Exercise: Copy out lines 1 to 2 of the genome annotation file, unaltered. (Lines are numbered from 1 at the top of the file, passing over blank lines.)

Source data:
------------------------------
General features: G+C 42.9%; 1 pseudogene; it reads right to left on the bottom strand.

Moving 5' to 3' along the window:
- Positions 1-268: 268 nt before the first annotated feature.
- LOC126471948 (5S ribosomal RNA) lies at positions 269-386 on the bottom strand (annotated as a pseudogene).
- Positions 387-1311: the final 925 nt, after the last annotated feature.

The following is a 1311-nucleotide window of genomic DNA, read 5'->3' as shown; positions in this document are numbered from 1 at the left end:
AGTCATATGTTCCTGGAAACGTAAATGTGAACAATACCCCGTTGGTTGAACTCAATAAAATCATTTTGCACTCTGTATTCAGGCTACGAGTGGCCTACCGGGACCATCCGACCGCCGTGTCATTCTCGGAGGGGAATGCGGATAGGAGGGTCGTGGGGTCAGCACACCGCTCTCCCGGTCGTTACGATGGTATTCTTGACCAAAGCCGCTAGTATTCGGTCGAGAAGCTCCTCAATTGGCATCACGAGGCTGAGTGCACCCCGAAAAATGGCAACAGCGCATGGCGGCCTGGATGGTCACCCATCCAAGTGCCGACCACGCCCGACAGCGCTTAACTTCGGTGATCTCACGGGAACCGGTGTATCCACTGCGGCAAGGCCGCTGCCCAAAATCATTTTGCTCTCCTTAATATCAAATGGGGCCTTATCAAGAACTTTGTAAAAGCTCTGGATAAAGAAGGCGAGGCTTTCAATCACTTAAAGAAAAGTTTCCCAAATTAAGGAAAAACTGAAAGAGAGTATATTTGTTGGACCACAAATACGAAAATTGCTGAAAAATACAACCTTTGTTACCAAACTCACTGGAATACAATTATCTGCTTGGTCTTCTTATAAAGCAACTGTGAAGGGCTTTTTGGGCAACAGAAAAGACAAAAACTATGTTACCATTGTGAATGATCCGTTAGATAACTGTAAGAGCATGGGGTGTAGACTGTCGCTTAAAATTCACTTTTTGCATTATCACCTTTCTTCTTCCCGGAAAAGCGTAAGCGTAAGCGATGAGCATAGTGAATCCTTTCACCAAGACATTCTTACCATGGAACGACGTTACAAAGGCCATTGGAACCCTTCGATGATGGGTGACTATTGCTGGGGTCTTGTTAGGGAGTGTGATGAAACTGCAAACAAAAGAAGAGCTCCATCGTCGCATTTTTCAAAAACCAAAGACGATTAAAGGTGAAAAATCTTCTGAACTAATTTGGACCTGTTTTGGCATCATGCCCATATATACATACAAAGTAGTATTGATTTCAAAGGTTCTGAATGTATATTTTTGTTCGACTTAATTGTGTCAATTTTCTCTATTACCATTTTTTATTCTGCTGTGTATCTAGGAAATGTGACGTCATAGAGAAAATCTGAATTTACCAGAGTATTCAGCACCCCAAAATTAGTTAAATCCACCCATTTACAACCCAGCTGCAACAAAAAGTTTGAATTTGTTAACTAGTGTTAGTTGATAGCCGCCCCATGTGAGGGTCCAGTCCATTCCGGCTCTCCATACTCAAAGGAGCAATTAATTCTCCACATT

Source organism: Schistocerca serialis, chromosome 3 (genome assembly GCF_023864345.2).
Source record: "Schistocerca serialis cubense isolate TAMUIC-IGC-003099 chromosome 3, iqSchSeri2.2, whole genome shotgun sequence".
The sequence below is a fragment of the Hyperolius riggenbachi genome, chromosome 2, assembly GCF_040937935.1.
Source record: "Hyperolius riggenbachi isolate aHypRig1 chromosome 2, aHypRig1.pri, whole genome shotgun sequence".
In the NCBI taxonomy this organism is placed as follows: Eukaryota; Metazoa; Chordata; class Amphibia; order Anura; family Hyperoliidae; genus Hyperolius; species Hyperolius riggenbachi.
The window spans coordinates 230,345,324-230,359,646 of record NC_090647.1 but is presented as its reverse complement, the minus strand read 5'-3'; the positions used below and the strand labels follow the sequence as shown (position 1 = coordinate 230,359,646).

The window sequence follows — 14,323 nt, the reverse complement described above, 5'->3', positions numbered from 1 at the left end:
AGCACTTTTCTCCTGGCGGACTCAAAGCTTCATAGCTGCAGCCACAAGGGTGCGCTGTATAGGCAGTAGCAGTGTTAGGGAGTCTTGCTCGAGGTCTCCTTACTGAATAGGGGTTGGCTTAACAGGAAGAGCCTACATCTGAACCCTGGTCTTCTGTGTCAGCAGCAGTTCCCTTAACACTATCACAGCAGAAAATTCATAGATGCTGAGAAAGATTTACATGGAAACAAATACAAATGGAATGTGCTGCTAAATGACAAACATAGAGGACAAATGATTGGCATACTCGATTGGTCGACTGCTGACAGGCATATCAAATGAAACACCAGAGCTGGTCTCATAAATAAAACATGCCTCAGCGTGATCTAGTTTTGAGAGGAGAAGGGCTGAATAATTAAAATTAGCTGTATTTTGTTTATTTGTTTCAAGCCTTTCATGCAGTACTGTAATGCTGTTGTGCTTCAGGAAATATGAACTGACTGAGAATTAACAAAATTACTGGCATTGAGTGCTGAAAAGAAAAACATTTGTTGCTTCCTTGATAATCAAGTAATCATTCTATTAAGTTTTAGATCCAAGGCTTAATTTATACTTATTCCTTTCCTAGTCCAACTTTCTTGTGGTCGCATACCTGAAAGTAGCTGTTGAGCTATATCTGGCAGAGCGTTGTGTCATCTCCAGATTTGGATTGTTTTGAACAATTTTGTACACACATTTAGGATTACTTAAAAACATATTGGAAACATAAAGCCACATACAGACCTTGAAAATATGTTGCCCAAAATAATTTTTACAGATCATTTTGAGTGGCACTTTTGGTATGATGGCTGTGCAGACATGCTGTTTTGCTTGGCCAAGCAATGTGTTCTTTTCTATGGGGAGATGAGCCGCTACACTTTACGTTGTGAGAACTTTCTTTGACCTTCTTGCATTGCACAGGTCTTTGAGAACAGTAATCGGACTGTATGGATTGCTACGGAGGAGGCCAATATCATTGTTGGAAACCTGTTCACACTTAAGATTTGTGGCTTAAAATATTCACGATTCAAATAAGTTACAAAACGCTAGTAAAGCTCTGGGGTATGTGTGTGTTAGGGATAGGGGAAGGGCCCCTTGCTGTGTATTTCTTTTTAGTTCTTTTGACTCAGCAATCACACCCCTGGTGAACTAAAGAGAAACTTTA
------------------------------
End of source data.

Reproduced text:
General features: G+C 42.9%; 1 pseudogene; it reads right to left on the bottom strand.

Moving 5' to 3' along the window: